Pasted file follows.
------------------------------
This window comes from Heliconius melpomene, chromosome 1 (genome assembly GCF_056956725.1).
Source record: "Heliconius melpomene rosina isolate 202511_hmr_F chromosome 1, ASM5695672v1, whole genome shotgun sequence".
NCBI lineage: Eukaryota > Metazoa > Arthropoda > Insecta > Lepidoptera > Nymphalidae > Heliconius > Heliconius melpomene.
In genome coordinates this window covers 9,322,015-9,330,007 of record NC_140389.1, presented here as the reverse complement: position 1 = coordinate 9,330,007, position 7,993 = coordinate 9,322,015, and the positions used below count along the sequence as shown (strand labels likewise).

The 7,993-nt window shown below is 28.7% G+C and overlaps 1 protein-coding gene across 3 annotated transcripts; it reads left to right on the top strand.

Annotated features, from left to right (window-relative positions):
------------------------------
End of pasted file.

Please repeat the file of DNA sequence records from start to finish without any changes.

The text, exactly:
This window comes from Heliconius melpomene, chromosome 1 (genome assembly GCF_056956725.1).
Source record: "Heliconius melpomene rosina isolate 202511_hmr_F chromosome 1, ASM5695672v1, whole genome shotgun sequence".
NCBI lineage: Eukaryota > Metazoa > Arthropoda > Insecta > Lepidoptera > Nymphalidae > Heliconius > Heliconius melpomene.
In genome coordinates this window covers 9,322,015-9,330,007 of record NC_140389.1, presented here as the reverse complement: position 1 = coordinate 9,330,007, position 7,993 = coordinate 9,322,015, and the positions used below count along the sequence as shown (strand labels likewise).

The 7,993-nt window shown below is 28.7% G+C and overlaps 1 protein-coding gene across 3 annotated transcripts; it reads left to right on the top strand.

Annotated features, from left to right (window-relative positions):